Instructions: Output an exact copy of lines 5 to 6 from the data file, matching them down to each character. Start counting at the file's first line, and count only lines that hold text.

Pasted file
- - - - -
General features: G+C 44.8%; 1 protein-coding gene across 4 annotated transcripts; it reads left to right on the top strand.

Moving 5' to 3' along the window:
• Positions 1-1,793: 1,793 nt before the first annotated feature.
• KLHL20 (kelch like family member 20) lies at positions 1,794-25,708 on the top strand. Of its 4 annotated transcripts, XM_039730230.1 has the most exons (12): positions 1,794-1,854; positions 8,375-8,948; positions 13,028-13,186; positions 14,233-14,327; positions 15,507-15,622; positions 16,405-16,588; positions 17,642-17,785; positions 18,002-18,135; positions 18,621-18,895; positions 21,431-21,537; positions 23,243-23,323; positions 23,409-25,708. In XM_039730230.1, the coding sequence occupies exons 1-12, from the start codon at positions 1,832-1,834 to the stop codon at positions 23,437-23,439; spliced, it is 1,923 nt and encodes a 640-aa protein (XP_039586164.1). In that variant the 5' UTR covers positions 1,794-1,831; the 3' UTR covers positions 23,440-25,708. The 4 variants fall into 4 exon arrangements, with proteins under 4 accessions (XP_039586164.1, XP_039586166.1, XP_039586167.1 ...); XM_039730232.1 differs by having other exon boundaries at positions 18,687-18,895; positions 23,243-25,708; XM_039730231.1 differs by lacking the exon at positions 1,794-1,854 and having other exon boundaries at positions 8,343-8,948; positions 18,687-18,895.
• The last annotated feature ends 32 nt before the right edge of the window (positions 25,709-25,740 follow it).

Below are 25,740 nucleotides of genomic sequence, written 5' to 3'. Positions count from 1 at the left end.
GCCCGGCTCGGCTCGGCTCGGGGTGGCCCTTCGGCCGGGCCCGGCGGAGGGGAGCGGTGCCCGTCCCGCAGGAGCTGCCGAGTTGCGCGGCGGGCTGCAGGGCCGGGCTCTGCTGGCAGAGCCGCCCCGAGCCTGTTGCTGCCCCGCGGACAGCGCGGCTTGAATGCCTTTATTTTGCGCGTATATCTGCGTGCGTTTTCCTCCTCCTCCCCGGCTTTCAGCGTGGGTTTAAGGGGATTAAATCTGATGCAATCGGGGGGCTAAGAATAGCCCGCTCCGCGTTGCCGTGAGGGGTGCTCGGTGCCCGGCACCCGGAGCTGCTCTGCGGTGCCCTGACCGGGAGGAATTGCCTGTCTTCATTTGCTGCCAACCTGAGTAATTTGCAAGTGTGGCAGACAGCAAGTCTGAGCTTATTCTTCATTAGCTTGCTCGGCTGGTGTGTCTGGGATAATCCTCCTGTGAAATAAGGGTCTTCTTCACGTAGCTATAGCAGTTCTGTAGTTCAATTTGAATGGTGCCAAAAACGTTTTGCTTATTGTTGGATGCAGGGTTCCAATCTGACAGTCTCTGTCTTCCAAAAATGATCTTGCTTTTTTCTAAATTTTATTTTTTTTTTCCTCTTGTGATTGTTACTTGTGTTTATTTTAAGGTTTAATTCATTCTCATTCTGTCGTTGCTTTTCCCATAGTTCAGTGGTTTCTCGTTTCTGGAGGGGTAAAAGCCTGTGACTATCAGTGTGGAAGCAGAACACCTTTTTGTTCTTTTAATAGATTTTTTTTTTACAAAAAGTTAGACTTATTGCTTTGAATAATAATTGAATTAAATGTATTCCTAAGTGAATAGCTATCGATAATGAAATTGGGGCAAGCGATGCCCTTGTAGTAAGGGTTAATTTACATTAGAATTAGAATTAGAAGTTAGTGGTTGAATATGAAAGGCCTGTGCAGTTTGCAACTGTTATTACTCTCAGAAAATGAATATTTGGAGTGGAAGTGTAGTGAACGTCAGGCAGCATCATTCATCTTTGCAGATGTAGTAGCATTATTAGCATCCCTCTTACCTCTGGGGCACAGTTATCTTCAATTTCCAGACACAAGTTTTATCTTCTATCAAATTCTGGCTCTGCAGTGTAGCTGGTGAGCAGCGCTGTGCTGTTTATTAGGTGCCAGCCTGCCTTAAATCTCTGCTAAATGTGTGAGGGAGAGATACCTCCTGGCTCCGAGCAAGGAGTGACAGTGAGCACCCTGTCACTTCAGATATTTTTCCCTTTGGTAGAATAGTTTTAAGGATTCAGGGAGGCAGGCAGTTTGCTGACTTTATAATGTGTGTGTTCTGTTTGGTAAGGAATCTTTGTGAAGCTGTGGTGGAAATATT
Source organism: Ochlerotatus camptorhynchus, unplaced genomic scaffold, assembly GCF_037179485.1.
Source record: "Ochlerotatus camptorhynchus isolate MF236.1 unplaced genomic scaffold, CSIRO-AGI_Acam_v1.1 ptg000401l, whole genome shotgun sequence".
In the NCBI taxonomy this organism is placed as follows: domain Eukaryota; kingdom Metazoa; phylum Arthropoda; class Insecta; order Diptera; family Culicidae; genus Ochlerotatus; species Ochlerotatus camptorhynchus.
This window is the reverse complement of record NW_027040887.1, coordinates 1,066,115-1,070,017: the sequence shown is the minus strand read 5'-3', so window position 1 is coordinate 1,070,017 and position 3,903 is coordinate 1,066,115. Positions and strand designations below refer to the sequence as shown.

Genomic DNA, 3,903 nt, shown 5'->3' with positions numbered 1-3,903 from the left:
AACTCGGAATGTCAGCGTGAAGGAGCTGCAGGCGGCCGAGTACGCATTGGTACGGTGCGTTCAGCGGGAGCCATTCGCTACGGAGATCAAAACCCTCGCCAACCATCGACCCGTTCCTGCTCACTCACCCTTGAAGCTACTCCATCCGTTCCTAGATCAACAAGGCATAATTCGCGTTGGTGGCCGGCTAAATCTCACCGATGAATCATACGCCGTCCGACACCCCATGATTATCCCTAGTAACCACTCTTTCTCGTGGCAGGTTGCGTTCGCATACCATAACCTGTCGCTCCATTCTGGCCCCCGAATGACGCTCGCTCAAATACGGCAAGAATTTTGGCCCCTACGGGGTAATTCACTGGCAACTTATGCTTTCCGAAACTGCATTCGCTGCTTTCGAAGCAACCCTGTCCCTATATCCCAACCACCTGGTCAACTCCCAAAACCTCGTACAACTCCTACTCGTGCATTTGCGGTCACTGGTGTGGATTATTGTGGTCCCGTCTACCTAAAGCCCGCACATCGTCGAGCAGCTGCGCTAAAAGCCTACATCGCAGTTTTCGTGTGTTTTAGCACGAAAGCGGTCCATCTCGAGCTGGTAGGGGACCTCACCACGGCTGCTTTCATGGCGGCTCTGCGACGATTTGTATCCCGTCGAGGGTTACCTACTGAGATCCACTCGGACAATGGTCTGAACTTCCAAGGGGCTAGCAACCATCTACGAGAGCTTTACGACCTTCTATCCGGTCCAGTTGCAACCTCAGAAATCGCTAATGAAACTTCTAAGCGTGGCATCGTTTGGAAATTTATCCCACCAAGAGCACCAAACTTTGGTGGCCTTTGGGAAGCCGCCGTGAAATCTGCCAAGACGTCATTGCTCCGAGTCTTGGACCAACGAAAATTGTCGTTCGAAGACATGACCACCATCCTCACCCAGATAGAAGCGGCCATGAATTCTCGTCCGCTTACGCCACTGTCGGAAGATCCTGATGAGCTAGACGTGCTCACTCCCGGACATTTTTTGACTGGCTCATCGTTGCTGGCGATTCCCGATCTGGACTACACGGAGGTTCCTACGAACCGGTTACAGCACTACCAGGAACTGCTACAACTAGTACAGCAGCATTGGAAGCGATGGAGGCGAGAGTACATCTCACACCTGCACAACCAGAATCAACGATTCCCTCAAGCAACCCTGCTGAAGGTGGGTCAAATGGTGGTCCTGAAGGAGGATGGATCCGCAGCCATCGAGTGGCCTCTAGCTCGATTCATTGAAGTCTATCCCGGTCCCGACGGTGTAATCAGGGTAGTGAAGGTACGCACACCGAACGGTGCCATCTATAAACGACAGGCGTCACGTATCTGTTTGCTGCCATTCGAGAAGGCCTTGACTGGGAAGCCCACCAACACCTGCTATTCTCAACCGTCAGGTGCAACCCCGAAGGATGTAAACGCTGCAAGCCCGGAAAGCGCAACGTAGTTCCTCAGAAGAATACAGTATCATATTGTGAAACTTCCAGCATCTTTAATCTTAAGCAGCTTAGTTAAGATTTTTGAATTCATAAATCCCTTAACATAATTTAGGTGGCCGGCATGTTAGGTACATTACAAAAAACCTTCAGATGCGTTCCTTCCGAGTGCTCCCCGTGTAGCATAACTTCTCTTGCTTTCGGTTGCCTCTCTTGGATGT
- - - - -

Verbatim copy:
• The last annotated feature ends 32 nt before the right edge of the window (positions 25,709-25,740 follow it).

Below are 25,740 nucleotides of genomic sequence, written 5' to 3'. Positions count from 1 at the left end.